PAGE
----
Books and Comics

The Red Seven

by on 26/05/2016
Details
 
Publishers
By

Robert Dean

Publisher

Weird West Books, an imprint of Necro Publications

Positives

-Well-written
-At 208 pages, it can be read very quickly
-To the point, without a lot of unnecessary detail
-Good story with an enjoyable protagonist

Negatives

-Violence may turn some readers away
-Noticeable punctuation and paragraph indentation errors

Editor Rating
Total Score


Bottom Line
 

If you are a fan of westerns and/or revenge tales, The Red Seven is worth checking out and adding to your bookshelf or library.

 

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The Red Seven is the second book by Robert Dean, a relatively new author currently based out of Texas. After reviewing his first book, In the Arms of Nightmares, Dean asked me to review his second as well. Given that I was a fan of the first (a review you can read here), I was more than happy to review his sophomore effort.While his first book was straight horror,

The Red Seven is more akin to a classic western revenge tale, with a big Quentin Tarrantino vibe to it. In the same vein as Kill Bill, a man known only as the Ghost goes on a rampage to eliminate the titular gang the Red Seven, seven unique individuals responsible for killing the Ghost’s brother and his family in a violent and savage attack. The book is broken into seven parts, each part focusing on the Ghost’s takedown of each member of the gang across the United States of the late 1800’s.

While reading it, I couldn’t help but notice the similarities to the aforementioned Kill Bill films, and that is not by accident. Dean claims Tarrantino’s style and those movies in particular were a huge influence on this book, and it definitely shows. Not that this is a bad thing, as Tarrantino is one of my favorite directors, with the Kill Bill films being among my favorite movies. Dean’s style in this book, while more straight-forward than Tarrantino (as opposed to jumping around), does feature Tarrantino’s more concise style of storytelling. Very rarely does the story go into extraneous details and instead focuses on the story at hand. While there is some backstory and a small amount of jumping around, it’s always done with a purpose and never pulls you out of the story. The end result is a short, but enjoyable read with enough detail to properly explain everything, but not so much you get distracted or bored.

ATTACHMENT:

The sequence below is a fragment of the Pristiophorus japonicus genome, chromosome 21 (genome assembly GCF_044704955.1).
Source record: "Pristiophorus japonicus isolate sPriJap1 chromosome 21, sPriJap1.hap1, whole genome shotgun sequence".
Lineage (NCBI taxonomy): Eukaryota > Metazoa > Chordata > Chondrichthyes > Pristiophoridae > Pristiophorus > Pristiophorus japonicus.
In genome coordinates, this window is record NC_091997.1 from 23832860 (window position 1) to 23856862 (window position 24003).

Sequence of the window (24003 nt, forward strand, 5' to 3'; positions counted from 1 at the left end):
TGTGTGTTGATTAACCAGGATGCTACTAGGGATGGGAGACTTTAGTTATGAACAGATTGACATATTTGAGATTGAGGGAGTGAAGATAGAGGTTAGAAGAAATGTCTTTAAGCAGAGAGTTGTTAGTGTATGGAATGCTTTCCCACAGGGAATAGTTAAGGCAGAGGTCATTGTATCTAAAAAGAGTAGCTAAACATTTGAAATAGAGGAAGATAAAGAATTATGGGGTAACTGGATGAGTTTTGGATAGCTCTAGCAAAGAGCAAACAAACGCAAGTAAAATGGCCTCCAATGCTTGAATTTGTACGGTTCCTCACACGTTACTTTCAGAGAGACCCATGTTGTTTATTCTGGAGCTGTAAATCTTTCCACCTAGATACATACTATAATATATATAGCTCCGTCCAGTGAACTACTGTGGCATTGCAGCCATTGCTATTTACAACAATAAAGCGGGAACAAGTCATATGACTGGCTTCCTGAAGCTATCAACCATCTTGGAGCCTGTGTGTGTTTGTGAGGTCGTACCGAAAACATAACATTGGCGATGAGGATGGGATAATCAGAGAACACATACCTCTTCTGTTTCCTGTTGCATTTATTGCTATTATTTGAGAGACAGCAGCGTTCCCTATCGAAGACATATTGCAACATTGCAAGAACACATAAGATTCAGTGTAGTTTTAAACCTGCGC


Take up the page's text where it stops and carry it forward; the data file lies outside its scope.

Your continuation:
The Red Seven may turn off some readers due to some very graphic descriptions of murder throughout the book, but considering this is intended for adults, that kind of thing comes with the territory. Considering the subject matter, you should go in with that kind of expectation anyway. At the same time, I’ve definitely read bloodier and more graphic books-Dean’s first book comes to mind-so I never got to the point where I was cringing or anything like that. The subject matter may turn some readers off, as the western genre is definitely not for everyone. Generally speaking, I’m not a fan, but there are always exceptions to the rule. Also, there are some very noticeable punctuation errors and incorrect/missing paragraph indentations, but they are not a deal breaker for me, and I don’t blame the author, as mistakes will happen. If anything, I blame the editor for not catching them before going to print.

On a whole The Red Seven is a really enjoyable revenge tale that holds your attention and is hard to put down. If you’re a fan of that kind of story and/or western novels, this is a good book to add to your collection. Robert Dean is a gifted writer, and I look forward to whatever he puts out next.

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